April 28th 2017

Top Stories / National

Shipping jobs to India, Airtel bosses take decisions that hurt Kenya business

As the firm brings more Indians to Africa, it reduces the number of Africans in senior positions by merging departments and making some country managers in charge of more than one country.

By Free Press Reporternewsdesk@kenyafreepress.comThursday, 19 Jan 2017 12:49 EAT

An Airtel shop in Nairobi.

Indian telecoms giant Bharti Airtel made a grand entry into Africa in June 2010 through the acquisition of Kuwaiti multinational Zain's operations in 15 African countries. Over the last seven or so years, Airtel has registered reasonable success in many markets although some of its units have lagged, enjoying limited market share even where they are profitable businesses on their own merit.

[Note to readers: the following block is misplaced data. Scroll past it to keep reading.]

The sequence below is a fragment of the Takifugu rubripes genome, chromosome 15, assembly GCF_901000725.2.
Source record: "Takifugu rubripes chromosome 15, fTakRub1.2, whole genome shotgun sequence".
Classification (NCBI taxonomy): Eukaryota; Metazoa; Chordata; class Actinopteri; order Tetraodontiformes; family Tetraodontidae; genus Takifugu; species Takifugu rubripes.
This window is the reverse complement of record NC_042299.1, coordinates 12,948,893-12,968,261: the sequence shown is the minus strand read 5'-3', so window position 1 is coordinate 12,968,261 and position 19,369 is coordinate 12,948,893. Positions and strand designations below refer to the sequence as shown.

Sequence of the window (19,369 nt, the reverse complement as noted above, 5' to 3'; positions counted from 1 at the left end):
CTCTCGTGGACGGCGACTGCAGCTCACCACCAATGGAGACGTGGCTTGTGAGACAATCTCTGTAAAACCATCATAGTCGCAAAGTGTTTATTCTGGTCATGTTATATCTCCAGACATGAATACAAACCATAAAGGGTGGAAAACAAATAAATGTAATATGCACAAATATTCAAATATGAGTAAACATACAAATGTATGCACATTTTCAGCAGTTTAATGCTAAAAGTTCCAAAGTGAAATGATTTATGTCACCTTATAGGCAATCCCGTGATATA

Kenya, which hosts the Africa headquarters of Airtel, is one such country. The company has built upon the business Zain bequeathed it, growing its subscriber base, market share and earnings, but it remains a much smaller player compared to the market leader. The firm's mixed success record is attributable in part to the dominance of Safaricom, which Kenyan authorities have failed to rein in to level the playing field.

In a well regulated market, Safaricom would have by now been declared a dominant player and governed as such. With more than 65 percent of the 40 million subscribers, 90 per cent of the sector's voice calls and text revenues, and a thriving mobile money and data portfolio, Safaricom has used its position to entrench cross-network pricing models its competitors can hardly survive in the long run. Study after study has been commissioned in respect of the firm’s recognised dominance, the results of which are never even made public.